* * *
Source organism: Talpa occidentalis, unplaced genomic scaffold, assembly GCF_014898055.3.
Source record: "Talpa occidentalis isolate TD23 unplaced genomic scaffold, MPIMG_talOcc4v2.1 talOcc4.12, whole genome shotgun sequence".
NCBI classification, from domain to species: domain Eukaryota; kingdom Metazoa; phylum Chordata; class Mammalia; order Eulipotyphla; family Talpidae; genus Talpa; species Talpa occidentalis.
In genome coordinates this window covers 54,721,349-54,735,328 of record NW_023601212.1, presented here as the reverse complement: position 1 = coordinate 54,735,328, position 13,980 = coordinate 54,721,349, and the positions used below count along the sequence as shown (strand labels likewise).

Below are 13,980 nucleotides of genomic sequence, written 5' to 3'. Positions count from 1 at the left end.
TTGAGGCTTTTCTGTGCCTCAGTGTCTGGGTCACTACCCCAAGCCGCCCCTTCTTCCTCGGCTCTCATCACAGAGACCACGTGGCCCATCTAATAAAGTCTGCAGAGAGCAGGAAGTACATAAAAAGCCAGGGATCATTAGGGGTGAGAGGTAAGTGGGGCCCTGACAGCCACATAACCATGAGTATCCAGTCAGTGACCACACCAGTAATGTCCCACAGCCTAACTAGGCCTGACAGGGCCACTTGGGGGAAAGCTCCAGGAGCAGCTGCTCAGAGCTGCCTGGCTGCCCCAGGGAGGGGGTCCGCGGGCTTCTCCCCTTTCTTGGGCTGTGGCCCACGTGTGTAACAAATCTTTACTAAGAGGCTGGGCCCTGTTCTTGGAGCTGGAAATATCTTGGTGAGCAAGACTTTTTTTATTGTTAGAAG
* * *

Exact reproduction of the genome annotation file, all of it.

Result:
Source organism: Talpa occidentalis, unplaced genomic scaffold, assembly GCF_014898055.3.
Source record: "Talpa occidentalis isolate TD23 unplaced genomic scaffold, MPIMG_talOcc4v2.1 talOcc4.12, whole genome shotgun sequence".
NCBI classification, from domain to species: domain Eukaryota; kingdom Metazoa; phylum Chordata; class Mammalia; order Eulipotyphla; family Talpidae; genus Talpa; species Talpa occidentalis.
In genome coordinates this window covers 54,721,349-54,735,328 of record NW_023601212.1, presented here as the reverse complement: position 1 = coordinate 54,735,328, position 13,980 = coordinate 54,721,349, and the positions used below count along the sequence as shown (strand labels likewise).

Below are 13,980 nucleotides of genomic sequence, written 5' to 3'. Positions count from 1 at the left end.
TTGAGGCTTTTCTGTGCCTCAGTGTCTGGGTCACTACCCCAAGCCGCCCCTTCTTCCTCGGCTCTCATCACAGAGACCACGTGGCCCATCTAATAAAGTCTGCAGAGAGCAGGAAGTACATAAAAAGCCAGGGATCATTAGGGGTGAGAGGTAAGTGGGGCCCTGACAGCCACATAACCATGAGTATCCAGTCAGTGACCACACCAGTAATGTCCCACAGCCTAACTAGGCCTGACAGGGCCACTTGGGGGAAAGCTCCAGGAGCAGCTGCTCAGAGCTGCCTGGCTGCCCCAGGGAGGGGGTCCGCGGGCTTCTCCCCTTTCTTGGGCTGTGGCCCACGTGTGTAACAAATCTTTACTAAGAGGCTGGGCCCTGTTCTTGGAGCTGGAAATATCTTGGTGAGCAAGACTTTTTTTATTGTTAGAAG